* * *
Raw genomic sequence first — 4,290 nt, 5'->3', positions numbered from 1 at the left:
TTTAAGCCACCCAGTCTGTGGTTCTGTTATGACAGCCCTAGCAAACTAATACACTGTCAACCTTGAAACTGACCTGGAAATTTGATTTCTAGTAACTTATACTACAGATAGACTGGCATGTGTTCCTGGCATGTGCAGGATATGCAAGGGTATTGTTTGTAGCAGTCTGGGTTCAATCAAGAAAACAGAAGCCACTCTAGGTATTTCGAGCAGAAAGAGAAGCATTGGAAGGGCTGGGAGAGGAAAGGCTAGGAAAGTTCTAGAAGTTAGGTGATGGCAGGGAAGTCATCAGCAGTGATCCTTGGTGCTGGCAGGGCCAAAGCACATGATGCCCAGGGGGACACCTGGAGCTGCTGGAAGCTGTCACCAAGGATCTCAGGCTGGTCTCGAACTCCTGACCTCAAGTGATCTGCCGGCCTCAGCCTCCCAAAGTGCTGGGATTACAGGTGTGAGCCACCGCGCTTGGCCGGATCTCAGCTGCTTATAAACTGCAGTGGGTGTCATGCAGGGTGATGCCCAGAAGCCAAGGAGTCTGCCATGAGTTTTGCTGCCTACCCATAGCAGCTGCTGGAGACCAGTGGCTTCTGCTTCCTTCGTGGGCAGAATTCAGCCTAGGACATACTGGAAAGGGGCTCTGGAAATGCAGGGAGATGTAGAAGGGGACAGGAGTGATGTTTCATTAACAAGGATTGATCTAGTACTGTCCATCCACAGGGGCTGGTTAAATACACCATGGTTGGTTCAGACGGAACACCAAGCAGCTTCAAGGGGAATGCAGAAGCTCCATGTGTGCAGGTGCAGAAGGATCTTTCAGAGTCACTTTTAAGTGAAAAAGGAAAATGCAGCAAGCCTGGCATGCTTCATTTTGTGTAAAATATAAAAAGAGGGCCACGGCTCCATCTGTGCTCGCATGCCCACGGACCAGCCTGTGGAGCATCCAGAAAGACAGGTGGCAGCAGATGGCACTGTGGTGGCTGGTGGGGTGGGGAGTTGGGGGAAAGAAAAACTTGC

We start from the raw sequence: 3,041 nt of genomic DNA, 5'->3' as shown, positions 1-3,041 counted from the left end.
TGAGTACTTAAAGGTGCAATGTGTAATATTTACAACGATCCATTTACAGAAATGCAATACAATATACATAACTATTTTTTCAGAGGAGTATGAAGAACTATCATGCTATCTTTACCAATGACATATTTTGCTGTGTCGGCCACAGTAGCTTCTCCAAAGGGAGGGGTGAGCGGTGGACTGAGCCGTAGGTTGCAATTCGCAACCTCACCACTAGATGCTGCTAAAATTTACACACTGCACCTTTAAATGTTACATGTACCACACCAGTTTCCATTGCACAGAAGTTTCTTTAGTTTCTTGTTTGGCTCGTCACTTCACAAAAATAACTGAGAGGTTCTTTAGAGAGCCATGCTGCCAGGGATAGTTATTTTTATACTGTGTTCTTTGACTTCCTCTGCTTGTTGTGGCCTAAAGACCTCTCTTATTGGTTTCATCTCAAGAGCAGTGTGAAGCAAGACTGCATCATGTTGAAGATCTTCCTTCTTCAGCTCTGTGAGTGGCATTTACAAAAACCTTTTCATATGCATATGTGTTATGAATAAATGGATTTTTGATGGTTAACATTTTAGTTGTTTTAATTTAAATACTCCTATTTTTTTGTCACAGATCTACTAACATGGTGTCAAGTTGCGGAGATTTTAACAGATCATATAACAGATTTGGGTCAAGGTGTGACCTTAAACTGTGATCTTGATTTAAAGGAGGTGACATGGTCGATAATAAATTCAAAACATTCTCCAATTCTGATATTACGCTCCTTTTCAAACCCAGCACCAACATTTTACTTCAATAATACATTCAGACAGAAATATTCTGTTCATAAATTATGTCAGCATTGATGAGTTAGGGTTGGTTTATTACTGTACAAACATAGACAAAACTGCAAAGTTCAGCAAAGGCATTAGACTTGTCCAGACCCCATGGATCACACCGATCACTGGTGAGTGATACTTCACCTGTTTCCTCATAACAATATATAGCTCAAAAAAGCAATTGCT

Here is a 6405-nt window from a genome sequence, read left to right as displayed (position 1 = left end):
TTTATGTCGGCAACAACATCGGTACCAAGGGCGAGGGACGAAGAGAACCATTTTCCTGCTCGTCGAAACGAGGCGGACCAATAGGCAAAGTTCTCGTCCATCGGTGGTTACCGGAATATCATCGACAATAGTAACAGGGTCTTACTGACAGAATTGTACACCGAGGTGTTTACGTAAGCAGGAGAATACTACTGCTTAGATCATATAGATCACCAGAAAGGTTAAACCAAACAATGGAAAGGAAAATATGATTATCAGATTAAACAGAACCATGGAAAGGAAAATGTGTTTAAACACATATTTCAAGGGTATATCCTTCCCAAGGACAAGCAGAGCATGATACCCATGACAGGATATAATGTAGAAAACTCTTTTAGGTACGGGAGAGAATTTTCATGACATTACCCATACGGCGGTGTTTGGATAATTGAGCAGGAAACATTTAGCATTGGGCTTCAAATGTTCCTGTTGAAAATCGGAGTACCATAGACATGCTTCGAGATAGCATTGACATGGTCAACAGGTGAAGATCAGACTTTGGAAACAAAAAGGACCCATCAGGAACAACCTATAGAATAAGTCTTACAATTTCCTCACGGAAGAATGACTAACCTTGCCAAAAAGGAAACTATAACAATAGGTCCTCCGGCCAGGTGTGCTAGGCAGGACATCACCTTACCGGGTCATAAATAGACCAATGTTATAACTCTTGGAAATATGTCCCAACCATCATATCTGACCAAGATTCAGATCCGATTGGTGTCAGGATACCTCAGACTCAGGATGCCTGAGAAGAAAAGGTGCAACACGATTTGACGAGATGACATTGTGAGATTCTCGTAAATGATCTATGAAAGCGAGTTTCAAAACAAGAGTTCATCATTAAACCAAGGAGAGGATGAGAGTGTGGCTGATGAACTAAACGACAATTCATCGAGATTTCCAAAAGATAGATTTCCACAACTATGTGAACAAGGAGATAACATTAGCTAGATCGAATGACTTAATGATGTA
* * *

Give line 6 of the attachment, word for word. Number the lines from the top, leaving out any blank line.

TTTATGTCGGCAACAACATCGGTACCAAGGGCGAGGGACGAAGAGAACCATTTTCCTGCTCGTCGAAACGAGGCGGACCAATAGGCAAAGTTCTCGTCCATCGGTGGTTACCGGAATATCATCGACAATAGTAACAGGGTCTTACTGACAGAATTGTACACCGAGGTGTTTACGTAAGCAGGAGAATACTACTGCTTAGATCATATAGATCACCAGAAAGGTTAAACCAAACAATGGAAAGGAAAATATGATTATCAGATTAAACAGAACCATGGAAAGGAAAATGTGTTTAAACACATATTTCAAGGGTATATCCTTCCCAAGGACAAGCAGAGCATGATACCCATGACAGGATATAATGTAGAAAACTCTTTTAGGTACGGGAGAGAATTTTCATGACATTACCCATACGGCGGTGTTTGGATAATTGAGCAGGAAACATTTAGCATTGGGCTTCAAATGTTCCTGTTGAAAATCGGAGTACCATAGACATGCTTCGAGATAGCATTGACATGGTCAACAGGTGAAGATCAGACTTTGGAAACAAAAAGGACCCATCAGGAACAACCTATAGAATAAGTCTTACAATTTCCTCACGGAAGAATGACTAACCTTGCCAAAAAGGAAACTATAACAATAGGTCCTCCGGCCAGGTGTGCTAGGCAGGACATCACCTTACCGGGTCATAAATAGACCAATGTTATAACTCTTGGAAATATGTCCCAACCATCATATCTGACCAAGATTCAGATCCGATTGGTGTCAGGATACCTCAGACTCAGGATGCCTGAGAAGAAAAGGTGCAACACGATTTGACGAGATGACATTGTGAGATTCTCGTAAATGATCTATGAAAGCGAGTTTCAAAACAAGAGTTCATCATTAAACCAAGGAGAGGATGAGAGTGTGGCTGATGAACTAAACGACAATTCATCGAGATTTCCAAAAGATAGATTTCCACAACTATGTGAACAAGGAGATAACATTAGCTAGATCGAATGACTTAATGATGTA